Since adsorbed protein forms a viscoelastic film, the Sauerbrey relation overestimates the real mass of adsorbed proteins onto the surface [24]. The Voigt viscoelastic modeling in QTools (Q tools, Q-sense AB, Sweden) was thus applied to estimate the adsorbed mass per surface unit by considering both frequency () and dissipation () shifts [24]. All the overtones were used except the first one to normalize the data and to estimate the adsorbed mass of protein. It is important to note that the estimated mass included protein molecules in addition to water trapped in the layer. The following parameters were used for modeling the data as described by Weber et al. [25]. The layer density was fixed at 1200 kg/m3. Parameters fitted were (i) layer viscosity between 0.001 and 0.01 kg/ms and (ii) layer thickness between and  m.

The stability of the coating was assessed by incubating 5% PEG-grafted crystals in PBS(37°C, pH 7.4, 5% CO2) up to 4 weeks. Samples were then rinsed with Milli-Q water and dried with nitrogen gas. QCM-D assay was performed as described previously to compare fibrinogen adsorption on LP () with that on 5% PEG was immersed for 1 day (), or for 4 weeks in PBS (). The experiment was performed in triplicate. Between each experiment, gold crystals were extensively cleaned to remove LP and PEG for subsequent experiment. Crystals were cleaned by incubating them for 15 min in a solution containing Milli-Q water, ammonia, and hydrogen peroxide (ratio of 5 : 1 : 1, 75°C), followed by extensive rinsing with Milli-Q water. Then they were dried with N2 gas stream and exposed to UV and ozone for 10 min in a UV/ozone ProCleaner (Bioforce Nanosciences, Inc. Model ProCleaner 110), as reported in [26].

2.4.2. Fluorescence Measurements

To confirm these results on more realistic surfaces and, simultaneously, confirm the non-fouling properties with a smaller protein size, albumin (66 kDa) adsorption on bare PET, LP- and LP-PEG-coated PET was studied using fluorescence microscopy. The samples were immersed into a solution of Albumin Texas Red conjugate (0.2 mg/mL in PBS) for 2 h at room temperature (surfaces being protected from light exposure). Surfaces were then washed thoroughly with PBS to remove unbound protein, dried with a stream of nitrogen and examined under a fluorescence microscope (Nikon Eclipse E600 mounted with a Photometrics CoolSnap HQ2 CCD camera) at 10x magnification. Fluorescence intensity (fluorescence excitation and emission of 596 and 615 nm, resp.), which directly correlated with the amount of albumin adsorbed on the surface [27], was measured using the NIS-Elements AR (version 3.0) Nikon software, and the background was subtracted for each sample. Intensity for fluorescence measurements is given as counts per second (cps).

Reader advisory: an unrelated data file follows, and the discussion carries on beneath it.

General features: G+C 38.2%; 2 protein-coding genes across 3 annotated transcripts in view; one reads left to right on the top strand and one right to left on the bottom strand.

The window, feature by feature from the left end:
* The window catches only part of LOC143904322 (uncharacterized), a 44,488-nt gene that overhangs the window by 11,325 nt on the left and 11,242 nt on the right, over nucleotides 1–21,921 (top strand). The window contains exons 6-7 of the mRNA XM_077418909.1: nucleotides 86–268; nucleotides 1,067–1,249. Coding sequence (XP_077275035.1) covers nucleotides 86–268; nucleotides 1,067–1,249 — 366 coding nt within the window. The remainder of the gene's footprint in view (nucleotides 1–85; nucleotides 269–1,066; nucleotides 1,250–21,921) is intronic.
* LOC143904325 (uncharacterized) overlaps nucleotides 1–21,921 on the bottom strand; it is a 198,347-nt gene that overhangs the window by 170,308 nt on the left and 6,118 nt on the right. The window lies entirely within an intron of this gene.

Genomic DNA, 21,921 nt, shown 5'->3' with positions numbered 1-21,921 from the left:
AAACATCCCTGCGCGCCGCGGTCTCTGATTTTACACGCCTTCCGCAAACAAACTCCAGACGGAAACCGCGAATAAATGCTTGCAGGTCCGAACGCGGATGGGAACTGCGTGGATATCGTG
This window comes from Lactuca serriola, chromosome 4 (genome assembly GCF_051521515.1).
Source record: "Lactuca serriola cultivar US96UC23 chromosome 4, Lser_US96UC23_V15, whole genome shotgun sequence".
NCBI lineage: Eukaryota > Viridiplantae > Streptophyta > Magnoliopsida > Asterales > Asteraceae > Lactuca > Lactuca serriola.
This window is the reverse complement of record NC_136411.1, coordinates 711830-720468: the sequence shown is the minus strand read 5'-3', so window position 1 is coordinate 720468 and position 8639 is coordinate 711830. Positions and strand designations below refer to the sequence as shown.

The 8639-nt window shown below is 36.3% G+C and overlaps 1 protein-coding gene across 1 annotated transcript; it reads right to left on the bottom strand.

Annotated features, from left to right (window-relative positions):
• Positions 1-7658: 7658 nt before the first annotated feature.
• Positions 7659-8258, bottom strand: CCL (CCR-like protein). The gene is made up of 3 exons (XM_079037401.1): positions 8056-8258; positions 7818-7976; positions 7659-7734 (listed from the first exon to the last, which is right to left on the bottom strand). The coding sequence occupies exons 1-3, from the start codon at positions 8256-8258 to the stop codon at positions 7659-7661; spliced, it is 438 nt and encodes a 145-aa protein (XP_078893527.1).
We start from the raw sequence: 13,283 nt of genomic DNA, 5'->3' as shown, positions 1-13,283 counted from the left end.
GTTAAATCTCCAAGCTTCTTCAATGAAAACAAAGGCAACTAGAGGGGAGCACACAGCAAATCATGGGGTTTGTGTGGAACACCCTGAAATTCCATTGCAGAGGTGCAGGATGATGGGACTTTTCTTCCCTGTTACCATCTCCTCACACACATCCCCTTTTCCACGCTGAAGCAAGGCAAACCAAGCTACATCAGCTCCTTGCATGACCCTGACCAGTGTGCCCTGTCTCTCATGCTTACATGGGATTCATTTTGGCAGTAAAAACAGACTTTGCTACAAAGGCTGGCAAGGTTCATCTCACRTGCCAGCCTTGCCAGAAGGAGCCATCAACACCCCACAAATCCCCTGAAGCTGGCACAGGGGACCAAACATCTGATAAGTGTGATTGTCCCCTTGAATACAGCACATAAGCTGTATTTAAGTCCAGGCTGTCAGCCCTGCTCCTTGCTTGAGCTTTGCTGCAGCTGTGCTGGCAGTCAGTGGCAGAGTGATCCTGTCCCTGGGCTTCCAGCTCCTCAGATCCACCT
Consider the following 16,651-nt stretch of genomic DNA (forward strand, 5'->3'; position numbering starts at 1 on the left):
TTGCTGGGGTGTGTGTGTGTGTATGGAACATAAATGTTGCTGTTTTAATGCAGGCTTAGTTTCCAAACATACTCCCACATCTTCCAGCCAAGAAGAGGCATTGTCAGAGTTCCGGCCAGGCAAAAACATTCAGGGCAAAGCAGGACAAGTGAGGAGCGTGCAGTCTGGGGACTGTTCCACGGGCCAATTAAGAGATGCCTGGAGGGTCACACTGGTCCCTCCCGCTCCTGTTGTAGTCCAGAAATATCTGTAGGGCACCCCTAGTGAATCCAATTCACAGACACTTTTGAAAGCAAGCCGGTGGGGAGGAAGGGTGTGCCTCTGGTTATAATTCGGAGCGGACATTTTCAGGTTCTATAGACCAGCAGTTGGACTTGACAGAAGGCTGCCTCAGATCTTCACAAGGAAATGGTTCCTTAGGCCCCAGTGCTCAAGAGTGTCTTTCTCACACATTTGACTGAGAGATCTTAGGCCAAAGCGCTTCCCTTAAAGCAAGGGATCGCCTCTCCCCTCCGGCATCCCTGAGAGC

2.4.3. Micro Patterning

The ability to generate nonfouling microscale patterns on PET substrate was investigated using LP deposition. Micro-patterns were generated by placing electron microscopy grids (consisting of 184 μm wide parallel bars separated by 92 μm) over PET substrates before LP deposition. Then, PEG grafting was performed by covalent binding, and unbound PEG was removed by rinsing with PBS in an ultrasonic bath as explained above. Samples were then immersed in Albumin Texas Red conjugate (0.2 mg/mL in PBS) for 2 h at room temperature, and surfaces were washed thoroughly with PBS to remove unbound protein. Finally, substrates were examined by fluorescence microscopy.

2.5. Platelet Adhesion
2.5.1. Platelet Isolation and Labeling

Platelet adhesion on control and modified surfaces was evaluated by perfusion tests using radiolabeled platelet in fresh human blood. This part of the study has been approved by the human ethical committee of the Montreal Heart Institute. All subjects gave informed consent and were free from drugs interfering with platelet function for at least 2 weeks before blood sampling. Platelet isolation and labeling as well as the perfusion experiments were conducted as described previously [28]. A 60 mL sample of venous blood from each subject was anticoagulated with 6 mL of D-Phenylalanyl-L-prolyl-L-arginine chloromethyl ketone (PPACK) in saline (50 nM final concentration, Calbiochem, QC, Canada), and a 30 mL with anticoagulant citrate dextrose (ACD, Baxter, Mississauga, Canada). The ACD blood was used to isolate and radiolabel platelets. Briefly, platelet-rich plasma (PRP) was isolated by centrifugation for 15 min at 1800 rpm. PRP was then centrifuged for 10 min at 2200 rpm to separate platelets from platelet-poor plasma (PPP). The pellet of platelets was suspended with Hanks’ Balanced Salt Solution (HBSS) containing 0.5 μg/μL of prostaglandin E1 (PGE1) and centrifuged for 10 min at 2200 rpm. The platelet pellet was resuspended with 2 mL of HBSS containing PGE1 and incubated with 250 μCi of Indium111 Oxine (GE Healthcare Canada Inc., Burlington, Ontario) for 15 min at room temperature, followed by centrifugation for 8 min at 2100 rpm. The supernatant was removed and the radiolabeled platelet pellet resuspended in 10 mL of PPP and finally mixed with the 60 mL of the PPACK blood. Platelet count of each sample was measured using Coulter Act Diff cell counter (Beckman Coulter, Canada). For reference, 10 μL of blood containing labeled platelets was measured using a gamma counter (Minaxi 5000, Packard Instruments).